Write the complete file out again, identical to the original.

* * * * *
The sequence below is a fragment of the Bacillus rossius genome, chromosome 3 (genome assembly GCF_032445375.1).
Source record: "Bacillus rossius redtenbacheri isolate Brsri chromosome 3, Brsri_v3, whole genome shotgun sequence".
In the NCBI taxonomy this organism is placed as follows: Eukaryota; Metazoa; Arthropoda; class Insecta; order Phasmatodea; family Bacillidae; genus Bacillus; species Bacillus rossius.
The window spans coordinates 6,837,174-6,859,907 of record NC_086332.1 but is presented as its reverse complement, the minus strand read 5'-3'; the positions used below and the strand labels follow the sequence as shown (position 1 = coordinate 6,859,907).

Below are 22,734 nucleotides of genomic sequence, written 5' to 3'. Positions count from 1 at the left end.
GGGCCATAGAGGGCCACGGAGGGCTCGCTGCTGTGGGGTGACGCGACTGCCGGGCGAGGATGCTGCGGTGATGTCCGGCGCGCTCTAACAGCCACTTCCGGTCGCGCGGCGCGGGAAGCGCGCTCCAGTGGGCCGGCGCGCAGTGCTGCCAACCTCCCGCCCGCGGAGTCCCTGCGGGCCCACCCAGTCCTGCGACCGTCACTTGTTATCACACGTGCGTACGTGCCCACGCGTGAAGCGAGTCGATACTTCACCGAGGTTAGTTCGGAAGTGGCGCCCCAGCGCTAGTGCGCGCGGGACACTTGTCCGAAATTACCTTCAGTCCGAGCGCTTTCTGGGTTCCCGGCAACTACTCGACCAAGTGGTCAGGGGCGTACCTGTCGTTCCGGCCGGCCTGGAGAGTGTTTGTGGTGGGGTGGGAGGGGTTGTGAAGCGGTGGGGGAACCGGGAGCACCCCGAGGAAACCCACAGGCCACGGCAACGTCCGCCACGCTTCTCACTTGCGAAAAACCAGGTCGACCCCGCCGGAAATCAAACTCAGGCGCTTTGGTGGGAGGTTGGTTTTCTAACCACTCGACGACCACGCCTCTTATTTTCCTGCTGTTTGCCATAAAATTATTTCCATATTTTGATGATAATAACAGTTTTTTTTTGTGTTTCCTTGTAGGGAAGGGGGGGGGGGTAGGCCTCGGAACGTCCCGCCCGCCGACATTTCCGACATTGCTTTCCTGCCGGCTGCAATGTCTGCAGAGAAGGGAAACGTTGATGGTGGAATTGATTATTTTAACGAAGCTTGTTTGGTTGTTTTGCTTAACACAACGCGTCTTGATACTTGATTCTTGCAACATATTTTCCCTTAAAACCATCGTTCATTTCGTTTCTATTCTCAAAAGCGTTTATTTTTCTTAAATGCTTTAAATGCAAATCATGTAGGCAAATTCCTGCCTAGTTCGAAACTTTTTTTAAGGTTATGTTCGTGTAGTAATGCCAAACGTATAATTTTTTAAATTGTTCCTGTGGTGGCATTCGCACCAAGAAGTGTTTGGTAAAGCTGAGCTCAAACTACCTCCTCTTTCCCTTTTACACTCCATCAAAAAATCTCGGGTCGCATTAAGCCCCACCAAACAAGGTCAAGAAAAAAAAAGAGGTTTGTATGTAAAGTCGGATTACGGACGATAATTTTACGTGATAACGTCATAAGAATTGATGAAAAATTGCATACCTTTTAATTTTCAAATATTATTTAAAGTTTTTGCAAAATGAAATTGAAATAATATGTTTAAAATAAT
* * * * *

The sequence below is a fragment of the Bacillus rossius genome, chromosome 3 (genome assembly GCF_032445375.1).
Source record: "Bacillus rossius redtenbacheri isolate Brsri chromosome 3, Brsri_v3, whole genome shotgun sequence".
In the NCBI taxonomy this organism is placed as follows: Eukaryota; Metazoa; Arthropoda; class Insecta; order Phasmatodea; family Bacillidae; genus Bacillus; species Bacillus rossius.
The window spans coordinates 6,837,174-6,859,907 of record NC_086332.1 but is presented as its reverse complement, the minus strand read 5'-3'; the positions used below and the strand labels follow the sequence as shown (position 1 = coordinate 6,859,907).

Below are 22,734 nucleotides of genomic sequence, written 5' to 3'. Positions count from 1 at the left end.
GGGCCATAGAGGGCCACGGAGGGCTCGCTGCTGTGGGGTGACGCGACTGCCGGGCGAGGATGCTGCGGTGATGTCCGGCGCGCTCTAACAGCCACTTCCGGTCGCGCGGCGCGGGAAGCGCGCTCCAGTGGGCCGGCGCGCAGTGCTGCCAACCTCCCGCCCGCGGAGTCCCTGCGGGCCCACCCAGTCCTGCGACCGTCACTTGTTATCACACGTGCGTACGTGCCCACGCGTGAAGCGAGTCGATACTTCACCGAGGTTAGTTCGGAAGTGGCGCCCCAGCGCTAGTGCGCGCGGGACACTTGTCCGAAATTACCTTCAGTCCGAGCGCTTTCTGGGTTCCCGGCAACTACTCGACCAAGTGGTCAGGGGCGTACCTGTCGTTCCGGCCGGCCTGGAGAGTGTTTGTGGTGGGGTGGGAGGGGTTGTGAAGCGGTGGGGGAACCGGGAGCACCCCGAGGAAACCCACAGGCCACGGCAACGTCCGCCACGCTTCTCACTTGCGAAAAACCAGGTCGACCCCGCCGGAAATCAAACTCAGGCGCTTTGGTGGGAGGTTGGTTTTCTAACCACTCGACGACCACGCCTCTTATTTTCCTGCTGTTTGCCATAAAATTATTTCCATATTTTGATGATAATAACAGTTTTTTTTTGTGTTTCCTTGTAGGGAAGGGGGGGGGGGTAGGCCTCGGAACGTCCCGCCCGCCGACATTTCCGACATTGCTTTCCTGCCGGCTGCAATGTCTGCAGAGAAGGGAAACGTTGATGGTGGAATTGATTATTTTAACGAAGCTTGTTTGGTTGTTTTGCTTAACACAACGCGTCTTGATACTTGATTCTTGCAACATATTTTCCCTTAAAACCATCGTTCATTTCGTTTCTATTCTCAAAAGCGTTTATTTTTCTTAAATGCTTTAAATGCAAATCATGTAGGCAAATTCCTGCCTAGTTCGAAACTTTTTTTAAGGTTATGTTCGTGTAGTAATGCCAAACGTATAATTTTTTAAATTGTTCCTGTGGTGGCATTCGCACCAAGAAGTGTTTGGTAAAGCTGAGCTCAAACTACCTCCTCTTTCCCTTTTACACTCCATCAAAAAATCTCGGGTCGCATTAAGCCCCACCAAACAAGGTCAAGAAAAAAAAAGAGGTTTGTATGTAAAGTCGGATTACGGACGATAATTTTACGTGATAACGTCATAAGAATTGATGAAAAATTGCATACCTTTTAATTTTCAAATATTATTTAAAGTTTTTGCAAAATGAAATTGAAATAATATGTTTAAAATAAT